Can Olumiant be used to treat atopic dermatitis?

Yes, in some cases, your doctor may prescribe Olumiant to treat atopic dermatitis (eczema). The drug isn’t FDA-approved for this use, but it may be prescribed off-label* for this purpose.

However, Olumiant is approved to treat atopic dermatitis in certain other countries. Studies have found Olumiant can reduce skin inflammation and itching, which are symptoms of this condition.

If you’re interested in taking Olumiant to treat atopic dermatitis, talk with your doctor.

* Off-label drug use means prescribing a drug for a purpose other than what it’s been approved for by the FDA.

Does Olumiant treat psoriasis or psoriatic arthritis?

The FDA has not approved Olumiant for treating psoriasis or psoriatic arthritis. However, it’s being researched as a possible psoriasis treatment. And the class of drugs that Olumiant belongs to (JAK inhibitors) is being researched for its use in treating psoriasis and psoriatic arthritis. One of these drugs, called tofacitinib (Xeljanz), has been approved to treat psoriatic arthritis.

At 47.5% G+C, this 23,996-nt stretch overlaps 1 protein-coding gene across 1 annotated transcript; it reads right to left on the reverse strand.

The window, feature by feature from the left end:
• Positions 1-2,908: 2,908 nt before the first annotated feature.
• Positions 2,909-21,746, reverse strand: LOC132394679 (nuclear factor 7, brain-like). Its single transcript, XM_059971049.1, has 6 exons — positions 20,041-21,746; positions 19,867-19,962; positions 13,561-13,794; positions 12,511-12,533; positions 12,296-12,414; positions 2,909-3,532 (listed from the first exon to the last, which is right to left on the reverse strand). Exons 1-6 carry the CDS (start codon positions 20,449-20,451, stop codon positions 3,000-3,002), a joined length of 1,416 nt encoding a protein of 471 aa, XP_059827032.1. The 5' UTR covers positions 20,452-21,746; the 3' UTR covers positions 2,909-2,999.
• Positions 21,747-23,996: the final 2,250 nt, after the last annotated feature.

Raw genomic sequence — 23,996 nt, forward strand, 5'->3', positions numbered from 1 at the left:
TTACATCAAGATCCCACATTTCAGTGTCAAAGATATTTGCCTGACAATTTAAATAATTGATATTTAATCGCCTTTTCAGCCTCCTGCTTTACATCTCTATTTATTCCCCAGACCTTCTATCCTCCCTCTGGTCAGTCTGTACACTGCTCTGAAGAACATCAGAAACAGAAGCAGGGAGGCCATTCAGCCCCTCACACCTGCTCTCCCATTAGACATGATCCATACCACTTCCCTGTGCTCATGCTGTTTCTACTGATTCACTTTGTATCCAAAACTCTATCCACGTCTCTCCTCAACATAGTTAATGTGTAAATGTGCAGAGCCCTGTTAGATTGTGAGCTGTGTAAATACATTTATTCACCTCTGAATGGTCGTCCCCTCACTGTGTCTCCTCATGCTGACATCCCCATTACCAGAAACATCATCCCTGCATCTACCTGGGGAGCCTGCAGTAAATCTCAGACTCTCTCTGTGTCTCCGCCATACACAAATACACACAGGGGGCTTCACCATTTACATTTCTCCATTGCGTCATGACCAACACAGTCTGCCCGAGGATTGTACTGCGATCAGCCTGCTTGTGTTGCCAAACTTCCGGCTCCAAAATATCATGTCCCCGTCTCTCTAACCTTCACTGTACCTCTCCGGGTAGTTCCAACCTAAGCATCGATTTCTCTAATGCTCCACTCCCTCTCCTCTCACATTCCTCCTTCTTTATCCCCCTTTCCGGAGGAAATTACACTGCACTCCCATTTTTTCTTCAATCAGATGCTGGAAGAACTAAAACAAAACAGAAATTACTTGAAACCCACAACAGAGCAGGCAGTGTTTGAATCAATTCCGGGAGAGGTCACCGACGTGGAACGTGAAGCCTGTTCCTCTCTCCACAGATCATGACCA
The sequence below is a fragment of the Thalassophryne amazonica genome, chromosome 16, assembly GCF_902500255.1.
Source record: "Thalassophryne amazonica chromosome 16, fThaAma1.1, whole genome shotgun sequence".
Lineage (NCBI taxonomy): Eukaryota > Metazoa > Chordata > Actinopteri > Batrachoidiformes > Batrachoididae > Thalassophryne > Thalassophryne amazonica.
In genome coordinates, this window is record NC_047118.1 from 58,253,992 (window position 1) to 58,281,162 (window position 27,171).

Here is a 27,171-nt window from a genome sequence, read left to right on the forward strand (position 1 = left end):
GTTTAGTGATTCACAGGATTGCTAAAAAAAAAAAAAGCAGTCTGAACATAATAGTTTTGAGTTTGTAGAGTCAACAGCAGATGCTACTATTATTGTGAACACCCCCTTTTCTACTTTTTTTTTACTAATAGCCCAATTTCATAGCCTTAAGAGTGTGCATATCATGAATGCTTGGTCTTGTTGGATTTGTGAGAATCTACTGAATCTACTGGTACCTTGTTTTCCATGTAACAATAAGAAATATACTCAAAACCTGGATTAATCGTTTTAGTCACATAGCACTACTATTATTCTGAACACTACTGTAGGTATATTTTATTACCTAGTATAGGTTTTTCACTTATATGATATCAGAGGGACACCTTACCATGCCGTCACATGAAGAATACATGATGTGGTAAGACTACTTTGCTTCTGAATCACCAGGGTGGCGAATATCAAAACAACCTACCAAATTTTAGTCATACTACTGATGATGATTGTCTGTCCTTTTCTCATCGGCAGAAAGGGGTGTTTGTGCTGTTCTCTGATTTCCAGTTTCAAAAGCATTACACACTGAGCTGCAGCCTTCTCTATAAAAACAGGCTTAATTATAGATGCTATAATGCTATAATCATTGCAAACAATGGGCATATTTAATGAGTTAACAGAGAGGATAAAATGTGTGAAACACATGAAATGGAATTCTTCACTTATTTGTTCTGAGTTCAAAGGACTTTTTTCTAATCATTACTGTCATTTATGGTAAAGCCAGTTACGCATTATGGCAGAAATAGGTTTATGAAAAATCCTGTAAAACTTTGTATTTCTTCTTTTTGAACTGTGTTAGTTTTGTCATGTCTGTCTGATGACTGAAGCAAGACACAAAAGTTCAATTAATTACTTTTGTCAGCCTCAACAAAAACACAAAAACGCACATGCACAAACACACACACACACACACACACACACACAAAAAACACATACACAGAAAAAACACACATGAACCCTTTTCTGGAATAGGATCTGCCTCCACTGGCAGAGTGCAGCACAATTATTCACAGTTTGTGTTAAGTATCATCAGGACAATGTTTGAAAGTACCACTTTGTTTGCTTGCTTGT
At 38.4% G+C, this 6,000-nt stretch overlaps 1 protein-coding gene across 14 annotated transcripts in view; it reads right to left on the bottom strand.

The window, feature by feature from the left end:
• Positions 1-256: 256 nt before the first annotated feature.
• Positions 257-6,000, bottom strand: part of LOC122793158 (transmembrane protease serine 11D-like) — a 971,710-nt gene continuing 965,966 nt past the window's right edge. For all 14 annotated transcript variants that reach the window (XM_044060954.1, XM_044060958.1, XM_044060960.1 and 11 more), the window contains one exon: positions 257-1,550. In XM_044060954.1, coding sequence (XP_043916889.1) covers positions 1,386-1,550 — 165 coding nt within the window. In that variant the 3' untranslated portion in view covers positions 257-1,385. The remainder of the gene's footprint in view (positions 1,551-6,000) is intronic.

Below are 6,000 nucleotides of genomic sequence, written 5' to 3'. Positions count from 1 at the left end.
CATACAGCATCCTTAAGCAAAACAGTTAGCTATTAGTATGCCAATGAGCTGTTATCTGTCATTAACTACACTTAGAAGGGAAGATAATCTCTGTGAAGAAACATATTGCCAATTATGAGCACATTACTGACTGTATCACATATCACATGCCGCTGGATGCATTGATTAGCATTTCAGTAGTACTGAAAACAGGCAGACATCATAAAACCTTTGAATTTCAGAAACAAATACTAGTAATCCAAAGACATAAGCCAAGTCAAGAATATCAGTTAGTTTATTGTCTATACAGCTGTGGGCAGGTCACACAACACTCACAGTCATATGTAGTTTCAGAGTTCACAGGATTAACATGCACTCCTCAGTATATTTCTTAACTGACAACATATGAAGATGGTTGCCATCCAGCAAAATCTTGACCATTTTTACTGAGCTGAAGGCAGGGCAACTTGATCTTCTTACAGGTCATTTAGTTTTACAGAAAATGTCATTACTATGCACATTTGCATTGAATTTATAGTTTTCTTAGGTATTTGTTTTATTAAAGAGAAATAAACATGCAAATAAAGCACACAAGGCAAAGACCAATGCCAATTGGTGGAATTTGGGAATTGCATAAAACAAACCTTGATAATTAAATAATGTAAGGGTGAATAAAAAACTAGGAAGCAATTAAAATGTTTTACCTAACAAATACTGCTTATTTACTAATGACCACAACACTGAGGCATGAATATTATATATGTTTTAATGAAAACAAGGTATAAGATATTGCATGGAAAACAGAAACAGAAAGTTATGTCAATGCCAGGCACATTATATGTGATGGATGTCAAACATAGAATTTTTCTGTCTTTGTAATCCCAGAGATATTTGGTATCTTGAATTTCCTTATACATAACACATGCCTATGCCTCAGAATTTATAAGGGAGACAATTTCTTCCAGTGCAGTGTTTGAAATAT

Further research is needed to find out if Olumiant might be effective for treating psoriasis or psoriatic arthritis. Talk with your doctor if you’re interested in possible treatment options for these conditions.

The Food and Drug Administration (FDA) approves prescription drugs such as Olumiant to treat certain conditions. Olumiant may also be prescribed off-label for other conditions. Off-label drug use means prescribing a drug for a purpose other than what it’s been approved for by the FDA.

Olumiant is FDA-approved to treat moderate to severe active rheumatoid arthritis (RA) in adults. (RA is described as active when it’s causing symptoms.)

Olumiant is not recommended for use with certain other RA treatments. To learn more, see the “Olumiant interactions” section below.